Most people would agree that today’s leaders need to be experts at developing and building trust with their team members. This requirement has become even more important as Millennials have entered the workforce. So far, this generation seems to place a high value on collaboration and social connectedness in the workplace. These workers need to feel connected to their leaders and want to know that they have a relationship built on trust. There are thousands of books on leadership out there already, so what can neuroscience tell us about the process of building trust?

Oxytocin: the neurotransmitter of trust

A study in 2008 identified a neurochemical, called oxytocin, which makes the brain more receptive to feel trust towards a stranger. This same chemical is released in large amounts during sex and child birth, and is thought to trigger feelings of orgasm and mother-child bonding. Another study identified two distinct areas in the brain: One is activated when we are experiencing feelings of trust, and another is activated when we do not trust someone.

At the risk of sounding “politically incorrect,” it makes perfect sense to me that the emotions of trust, orgasm, and maternal bonding all would be triggered by the same mechanism within our brains. There is a significant similarity in what is happening in each of these cases from an interpersonal point of view. A new relationship is being formed, and that means that trust must be established between the two parties.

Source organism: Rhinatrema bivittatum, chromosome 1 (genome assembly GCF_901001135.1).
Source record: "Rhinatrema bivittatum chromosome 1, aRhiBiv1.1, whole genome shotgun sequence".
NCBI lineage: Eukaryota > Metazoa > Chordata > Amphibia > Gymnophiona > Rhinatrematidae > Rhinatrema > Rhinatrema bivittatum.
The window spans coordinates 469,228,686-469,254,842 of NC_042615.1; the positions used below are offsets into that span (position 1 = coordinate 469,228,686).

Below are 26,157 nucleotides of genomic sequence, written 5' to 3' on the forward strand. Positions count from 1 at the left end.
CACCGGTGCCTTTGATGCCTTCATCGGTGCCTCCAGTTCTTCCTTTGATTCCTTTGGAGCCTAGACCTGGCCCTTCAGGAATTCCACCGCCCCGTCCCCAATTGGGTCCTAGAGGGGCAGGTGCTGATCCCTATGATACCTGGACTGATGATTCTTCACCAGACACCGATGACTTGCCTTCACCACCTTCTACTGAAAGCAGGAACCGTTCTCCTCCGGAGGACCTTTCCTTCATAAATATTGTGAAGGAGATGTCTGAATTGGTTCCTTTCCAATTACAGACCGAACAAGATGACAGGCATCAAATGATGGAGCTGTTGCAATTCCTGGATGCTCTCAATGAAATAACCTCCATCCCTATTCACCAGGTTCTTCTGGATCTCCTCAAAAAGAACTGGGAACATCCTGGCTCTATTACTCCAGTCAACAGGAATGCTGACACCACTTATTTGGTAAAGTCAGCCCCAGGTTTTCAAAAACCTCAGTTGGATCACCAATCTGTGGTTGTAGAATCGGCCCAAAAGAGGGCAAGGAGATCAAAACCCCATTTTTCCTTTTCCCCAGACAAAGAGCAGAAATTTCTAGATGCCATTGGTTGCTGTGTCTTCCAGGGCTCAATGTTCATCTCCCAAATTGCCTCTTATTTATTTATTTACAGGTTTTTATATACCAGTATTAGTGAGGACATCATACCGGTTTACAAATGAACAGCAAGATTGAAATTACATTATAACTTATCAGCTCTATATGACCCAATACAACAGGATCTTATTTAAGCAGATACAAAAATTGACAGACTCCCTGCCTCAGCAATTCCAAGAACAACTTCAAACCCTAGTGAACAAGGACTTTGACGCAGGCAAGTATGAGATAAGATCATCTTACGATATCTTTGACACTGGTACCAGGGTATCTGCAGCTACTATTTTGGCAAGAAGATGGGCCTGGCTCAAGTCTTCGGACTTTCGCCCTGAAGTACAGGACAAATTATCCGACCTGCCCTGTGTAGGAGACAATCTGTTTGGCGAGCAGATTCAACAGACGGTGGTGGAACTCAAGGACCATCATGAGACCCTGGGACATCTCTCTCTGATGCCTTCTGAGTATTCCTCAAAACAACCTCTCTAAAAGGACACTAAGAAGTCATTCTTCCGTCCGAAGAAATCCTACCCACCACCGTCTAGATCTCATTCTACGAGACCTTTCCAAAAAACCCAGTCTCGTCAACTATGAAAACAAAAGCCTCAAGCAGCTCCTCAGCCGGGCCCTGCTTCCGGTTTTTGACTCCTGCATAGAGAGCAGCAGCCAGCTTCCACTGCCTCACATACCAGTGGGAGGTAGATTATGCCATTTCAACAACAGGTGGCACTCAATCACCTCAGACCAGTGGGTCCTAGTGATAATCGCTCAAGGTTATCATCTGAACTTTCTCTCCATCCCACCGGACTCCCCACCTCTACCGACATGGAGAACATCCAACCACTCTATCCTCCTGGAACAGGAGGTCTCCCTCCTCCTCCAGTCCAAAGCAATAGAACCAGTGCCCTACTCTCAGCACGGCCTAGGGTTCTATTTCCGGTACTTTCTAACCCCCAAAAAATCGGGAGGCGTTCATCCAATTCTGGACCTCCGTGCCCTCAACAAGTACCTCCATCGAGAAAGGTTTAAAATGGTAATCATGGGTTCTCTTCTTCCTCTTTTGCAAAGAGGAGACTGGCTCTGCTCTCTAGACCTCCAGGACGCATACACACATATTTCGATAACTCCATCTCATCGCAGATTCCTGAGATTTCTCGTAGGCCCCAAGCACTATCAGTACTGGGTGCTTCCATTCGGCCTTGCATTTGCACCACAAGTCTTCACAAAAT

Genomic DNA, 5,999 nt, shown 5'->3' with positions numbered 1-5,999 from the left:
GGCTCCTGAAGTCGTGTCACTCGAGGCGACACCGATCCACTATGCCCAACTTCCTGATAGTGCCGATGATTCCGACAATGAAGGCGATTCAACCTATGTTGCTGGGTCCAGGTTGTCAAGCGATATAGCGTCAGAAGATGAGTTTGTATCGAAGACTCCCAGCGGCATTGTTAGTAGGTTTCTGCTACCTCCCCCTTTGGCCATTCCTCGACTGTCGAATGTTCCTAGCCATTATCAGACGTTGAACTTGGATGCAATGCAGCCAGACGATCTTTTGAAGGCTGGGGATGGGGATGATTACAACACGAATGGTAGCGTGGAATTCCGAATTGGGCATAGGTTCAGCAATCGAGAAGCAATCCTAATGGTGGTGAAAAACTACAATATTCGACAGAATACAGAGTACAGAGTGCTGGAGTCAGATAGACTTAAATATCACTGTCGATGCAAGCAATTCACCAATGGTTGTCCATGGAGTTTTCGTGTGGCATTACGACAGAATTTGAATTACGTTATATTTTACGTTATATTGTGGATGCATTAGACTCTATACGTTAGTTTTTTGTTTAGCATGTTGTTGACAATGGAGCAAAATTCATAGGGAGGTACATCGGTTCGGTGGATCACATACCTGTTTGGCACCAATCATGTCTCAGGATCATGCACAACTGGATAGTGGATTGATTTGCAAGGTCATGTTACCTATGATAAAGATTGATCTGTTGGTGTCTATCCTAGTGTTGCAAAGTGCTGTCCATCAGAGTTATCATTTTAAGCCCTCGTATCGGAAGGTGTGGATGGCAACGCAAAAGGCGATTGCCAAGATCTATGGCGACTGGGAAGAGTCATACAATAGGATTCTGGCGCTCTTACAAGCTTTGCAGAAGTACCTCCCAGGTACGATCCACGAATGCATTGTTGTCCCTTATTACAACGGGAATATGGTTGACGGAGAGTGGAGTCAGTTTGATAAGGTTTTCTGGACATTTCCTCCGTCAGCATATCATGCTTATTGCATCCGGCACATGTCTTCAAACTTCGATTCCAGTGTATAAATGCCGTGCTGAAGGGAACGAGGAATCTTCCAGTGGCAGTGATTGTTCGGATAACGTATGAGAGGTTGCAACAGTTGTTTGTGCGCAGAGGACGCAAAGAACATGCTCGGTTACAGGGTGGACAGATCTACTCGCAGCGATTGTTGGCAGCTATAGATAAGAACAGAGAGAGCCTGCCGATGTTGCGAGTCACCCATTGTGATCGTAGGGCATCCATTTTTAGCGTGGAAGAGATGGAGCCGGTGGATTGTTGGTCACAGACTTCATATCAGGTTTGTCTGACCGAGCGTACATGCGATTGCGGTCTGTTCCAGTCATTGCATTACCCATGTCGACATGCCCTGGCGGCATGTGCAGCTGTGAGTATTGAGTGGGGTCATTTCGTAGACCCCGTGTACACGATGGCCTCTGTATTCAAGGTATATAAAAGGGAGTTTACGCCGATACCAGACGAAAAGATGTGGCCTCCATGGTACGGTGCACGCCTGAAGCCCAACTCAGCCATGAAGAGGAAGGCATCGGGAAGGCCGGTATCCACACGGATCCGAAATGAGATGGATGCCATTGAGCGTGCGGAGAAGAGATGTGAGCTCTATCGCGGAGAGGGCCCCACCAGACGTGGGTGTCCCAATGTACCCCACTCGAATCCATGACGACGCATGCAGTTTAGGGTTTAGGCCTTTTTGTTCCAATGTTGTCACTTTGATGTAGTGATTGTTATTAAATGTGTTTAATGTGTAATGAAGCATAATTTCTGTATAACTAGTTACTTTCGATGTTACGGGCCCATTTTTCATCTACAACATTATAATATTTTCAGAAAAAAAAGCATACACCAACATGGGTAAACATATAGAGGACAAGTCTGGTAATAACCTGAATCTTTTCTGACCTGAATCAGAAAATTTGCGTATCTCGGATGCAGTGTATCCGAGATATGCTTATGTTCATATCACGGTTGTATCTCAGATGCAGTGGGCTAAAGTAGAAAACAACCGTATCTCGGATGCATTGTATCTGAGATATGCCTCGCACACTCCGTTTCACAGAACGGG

Building trust as a leader

Our brains make a determination of the trustworthiness of a person within milliseconds of meeting him. This initial evaluation continues to be updated as more information is obtained and processed. The brain simultaneously is evaluating physical appearance, gestures, voice tone, the content of spoken communication, and many other factors. All of this is happening so quickly that most people will find it difficult to express exactly why they trust or distrust a person.

Advertisement

So how does a leader build trust? Here are a few suggestions based on how our brains process information:

  • Make people feel safe. Our brains place top priority on survival, so any person who demonstrates that she can reduce or eliminate threats to others’ survival is deemed trustworthy. Remember that in today’s world, threats could mean a challenge to our physical survival, but also could mean a danger to our prestige, income, or comfort.
  • Demonstrate fairness. Another study determined that people who played a computer game that was set up to place them at a disadvantage against other fictional players triggered the distrust portion of the brain, and also elicited feelings of anger and frustration.
  • Think about how you appear to others. When we watch someone else, our brains are activated in the same way that the brain of the person we are observing is activated—through the function of special “mirror neurons.” This means that you might unintentionally transfer your own feelings of distrust to others. The trick is that you can’t fake trust; our brains can tell the difference. You actually must believe that your co-workers are trustworthy to transmit this signal to them. In turn, their brains will start feeling trust towards you as a result.

By understanding how the brain determines trustworthiness, we can help leaders to gain the trust of their team members. Neuroscience teaches us what great leaders always have known intuitively: It starts by focusing on the needs of the team member, not your own. You can’t fake it. You truly have to be trustworthy to be trusted.

For more on neuroscience applications for human capital, check out the full blog series here.

Learn more by attending one of my upcoming workshops for Essentials of Brain-Based Learning.